Where MI stands for material intensity, M represents value of material used. As shown in figure below, the MI grew from 50.97 % in 1980-81 to 52.72 % in 1989-90. It increased to 53.61 % in 1999-00 and rose further to 63.56 % in 2009-10. The MI has been steadily increasing partly because of substantial increase in the number factories from 1301 in 1980-81 to 4599 in 2009-10. It is also party because since liberalization the sector has been encouraging large scale factories that would obviously
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require huge quantity of raw-material. The liberalisation of the sector and stricter environmental regulations promotes the large size and efficient P&P mills which would impart energy efficient carbon-neutral technology in the production process. These mills are also expected to produce good quality of products with higher economies of scale to compete in the international market (Schumacher and Sathaye 1999)12.
Figure 3. Material Intensity of Indias P&P Industry

Material Intensity (%)

Material Used (Rs. Lakhs)

Though, material intensity is on rise, the composition raw-material use has seen a tremendous shift from conventional-based to non-conventional ones (Figure 4).

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Figure 4. Share of Different types of Raw-materials use in Indias P&P Industry

Forest-based fibre Recovered paper

Agro-based fibre

Source: Paper Industry as cited in DIPP, 2012, pp 3

As can be seen from the above figure, despite have the advantage of good qualities woodbased raw-materials; its share to the total raw-material consumption is drastically declining primarily because of wood prices in India are prohibitively high like in other competing countries such as: China and Korea (Jakko Poyry 2002). The higher wood costs is triggered by shortages in the supply13. On the other hand, the share of agro-based raw-material usage has grown up because of establishment of large numbers of ago-based P&P mills during 1970s and 1980s to meet the burgeoning domestic demand. The government encouraged medium and small scaled 14 agrobased P&P mills because of its convenience set up in any part of the country in a short gestation period. These units were also expected to play a crucial role in backward area generating employment. The quick establishments of factories facilitated by readily available second hand machinery and equipments imported from foreign countries (Datt and Mahajan 2012).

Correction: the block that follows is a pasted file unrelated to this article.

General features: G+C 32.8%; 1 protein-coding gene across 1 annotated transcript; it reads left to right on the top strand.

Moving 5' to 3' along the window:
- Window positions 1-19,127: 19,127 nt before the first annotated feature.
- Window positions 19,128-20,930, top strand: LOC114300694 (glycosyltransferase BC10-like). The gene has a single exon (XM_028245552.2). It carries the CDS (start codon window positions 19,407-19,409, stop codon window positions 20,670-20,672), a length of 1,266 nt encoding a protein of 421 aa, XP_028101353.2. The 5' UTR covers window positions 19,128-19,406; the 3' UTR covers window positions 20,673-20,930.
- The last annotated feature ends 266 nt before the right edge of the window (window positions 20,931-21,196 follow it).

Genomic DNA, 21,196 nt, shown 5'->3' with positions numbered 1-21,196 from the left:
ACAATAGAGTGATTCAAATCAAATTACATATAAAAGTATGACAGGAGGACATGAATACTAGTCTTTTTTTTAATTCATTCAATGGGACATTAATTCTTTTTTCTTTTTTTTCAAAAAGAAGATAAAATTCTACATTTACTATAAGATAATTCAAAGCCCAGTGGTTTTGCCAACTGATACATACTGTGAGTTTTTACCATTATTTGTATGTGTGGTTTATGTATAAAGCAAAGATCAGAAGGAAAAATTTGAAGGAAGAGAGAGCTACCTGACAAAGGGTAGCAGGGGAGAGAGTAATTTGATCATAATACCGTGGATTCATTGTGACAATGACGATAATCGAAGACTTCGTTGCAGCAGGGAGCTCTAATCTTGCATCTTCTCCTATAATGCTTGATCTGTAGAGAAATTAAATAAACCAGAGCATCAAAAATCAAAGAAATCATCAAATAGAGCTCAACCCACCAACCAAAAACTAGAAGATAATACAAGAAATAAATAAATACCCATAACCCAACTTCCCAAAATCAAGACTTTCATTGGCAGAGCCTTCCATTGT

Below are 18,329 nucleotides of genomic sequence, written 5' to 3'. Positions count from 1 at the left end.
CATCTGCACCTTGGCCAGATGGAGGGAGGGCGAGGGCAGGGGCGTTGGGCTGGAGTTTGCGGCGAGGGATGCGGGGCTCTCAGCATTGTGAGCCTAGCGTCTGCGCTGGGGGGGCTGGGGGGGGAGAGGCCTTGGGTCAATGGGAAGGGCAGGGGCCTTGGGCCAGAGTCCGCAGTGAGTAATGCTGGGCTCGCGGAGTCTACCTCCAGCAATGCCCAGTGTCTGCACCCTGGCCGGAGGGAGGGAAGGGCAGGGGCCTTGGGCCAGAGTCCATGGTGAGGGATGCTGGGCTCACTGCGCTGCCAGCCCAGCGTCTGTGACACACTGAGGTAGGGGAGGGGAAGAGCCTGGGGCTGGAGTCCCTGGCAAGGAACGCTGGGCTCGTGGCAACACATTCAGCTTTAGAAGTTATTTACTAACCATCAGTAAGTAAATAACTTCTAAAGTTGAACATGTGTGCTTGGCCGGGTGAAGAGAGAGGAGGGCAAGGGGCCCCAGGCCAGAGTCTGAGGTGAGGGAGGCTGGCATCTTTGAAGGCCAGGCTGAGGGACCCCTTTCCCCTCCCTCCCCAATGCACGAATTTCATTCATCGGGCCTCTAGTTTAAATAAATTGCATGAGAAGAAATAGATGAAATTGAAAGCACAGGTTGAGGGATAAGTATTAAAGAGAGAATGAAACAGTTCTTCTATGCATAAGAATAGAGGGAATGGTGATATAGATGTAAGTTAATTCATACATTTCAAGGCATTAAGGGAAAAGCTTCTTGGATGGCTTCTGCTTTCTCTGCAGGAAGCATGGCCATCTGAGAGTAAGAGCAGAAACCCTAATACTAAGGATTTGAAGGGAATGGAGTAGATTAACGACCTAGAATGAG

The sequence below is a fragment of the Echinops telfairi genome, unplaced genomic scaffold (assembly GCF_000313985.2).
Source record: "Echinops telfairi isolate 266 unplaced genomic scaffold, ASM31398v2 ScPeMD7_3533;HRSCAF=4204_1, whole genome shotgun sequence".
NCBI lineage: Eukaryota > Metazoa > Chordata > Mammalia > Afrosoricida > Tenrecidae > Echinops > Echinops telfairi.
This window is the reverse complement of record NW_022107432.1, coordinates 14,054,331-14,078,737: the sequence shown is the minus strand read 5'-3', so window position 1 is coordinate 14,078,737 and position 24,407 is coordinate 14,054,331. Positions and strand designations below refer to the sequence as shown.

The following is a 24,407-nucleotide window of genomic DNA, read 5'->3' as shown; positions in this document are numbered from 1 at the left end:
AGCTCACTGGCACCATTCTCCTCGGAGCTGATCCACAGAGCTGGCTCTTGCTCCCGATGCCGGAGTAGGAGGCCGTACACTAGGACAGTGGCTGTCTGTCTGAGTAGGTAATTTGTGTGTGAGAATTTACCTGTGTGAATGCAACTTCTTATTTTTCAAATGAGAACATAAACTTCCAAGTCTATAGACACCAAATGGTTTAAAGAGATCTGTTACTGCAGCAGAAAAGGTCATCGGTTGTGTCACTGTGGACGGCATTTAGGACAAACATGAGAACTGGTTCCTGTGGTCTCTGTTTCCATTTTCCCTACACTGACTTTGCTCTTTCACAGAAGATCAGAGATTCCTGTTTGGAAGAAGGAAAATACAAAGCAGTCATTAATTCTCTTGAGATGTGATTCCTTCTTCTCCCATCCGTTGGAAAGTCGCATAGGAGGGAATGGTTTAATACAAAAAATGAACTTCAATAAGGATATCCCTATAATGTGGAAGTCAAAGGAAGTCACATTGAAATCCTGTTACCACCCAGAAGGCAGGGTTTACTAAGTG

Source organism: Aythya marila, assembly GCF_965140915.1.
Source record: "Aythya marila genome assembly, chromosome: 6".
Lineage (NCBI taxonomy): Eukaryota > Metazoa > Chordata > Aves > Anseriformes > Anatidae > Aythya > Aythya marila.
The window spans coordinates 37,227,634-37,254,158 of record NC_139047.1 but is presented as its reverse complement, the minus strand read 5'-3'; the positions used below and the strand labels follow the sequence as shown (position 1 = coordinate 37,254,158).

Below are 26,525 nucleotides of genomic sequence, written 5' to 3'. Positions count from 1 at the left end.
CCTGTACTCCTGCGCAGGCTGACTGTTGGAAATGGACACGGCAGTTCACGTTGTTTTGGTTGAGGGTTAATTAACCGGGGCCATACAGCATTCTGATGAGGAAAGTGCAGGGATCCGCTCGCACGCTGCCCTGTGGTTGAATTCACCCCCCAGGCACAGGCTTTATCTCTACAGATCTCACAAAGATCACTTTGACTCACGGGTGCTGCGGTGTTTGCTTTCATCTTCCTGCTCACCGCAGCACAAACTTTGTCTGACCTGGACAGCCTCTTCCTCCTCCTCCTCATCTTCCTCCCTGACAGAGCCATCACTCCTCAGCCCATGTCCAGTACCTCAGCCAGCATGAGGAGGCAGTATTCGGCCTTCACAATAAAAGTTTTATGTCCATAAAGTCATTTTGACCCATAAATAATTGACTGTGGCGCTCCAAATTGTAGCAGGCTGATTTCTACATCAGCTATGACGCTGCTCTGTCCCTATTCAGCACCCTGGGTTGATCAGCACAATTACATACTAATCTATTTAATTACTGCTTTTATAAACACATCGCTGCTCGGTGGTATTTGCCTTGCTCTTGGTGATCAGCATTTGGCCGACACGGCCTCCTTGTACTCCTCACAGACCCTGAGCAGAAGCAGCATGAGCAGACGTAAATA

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The mills are also backed by sufficient supply of fibers rated average quality (Mathur et al 2009). The uses of this material have increased also because of dwindling in the supply of conventional raw-material. However, the share of this has declined in 2011 might be because its constraints of seasonal availability, high transportation costs, and investment in pollution control equipments (Jakko Poyry, 2002). Apart from these, most of these firms are owned and managed by local business groups and uses obsolete second hand technology which is basically designed for large-scaled wood-based mills (CPPRI 2000). These mills also lack modern technologies, such as chemical recovery plant and pollution control system, thereby uneconomic operation and high production costs. It resulted in huge pollution load and producing the low quality paper such as: Kraft paper and paperboards (CPPRI, 2004). Moreover, the liberalisation of the sector and increasing pressure of environmental pollution in a competitive paper sector squeezed these mills.

The share of recovered paper use has seen a meteoric rise from mere 7 % in 1970 to 47 % in 2011. Such rise in the use of this raw-material is resulted due to establishments of large number of small sized recycled-fibre based P&P mills to meet the rising demand during same time periods when agro-based mills were set up. The uses of recycled-fibre have increased partly also because of unavailability of wood-based raw-material in the country. Further, increasing integration of the sector and stringent environmental norms promotes the large scale mills to increase the economies of scale with less environmental impact (Schumacher and Sathaye 1999). As a result of this, most of these mills have undergone a major expansion especially after 1990s and now categorized as large scale mills and producing produce good quality of white paper and newsprint (CPPRI, 2004). The development from a small to large scale mill adds an advantage of being able to use modern technology in the production process, hence reduction in the energy intensity and environmental pollution.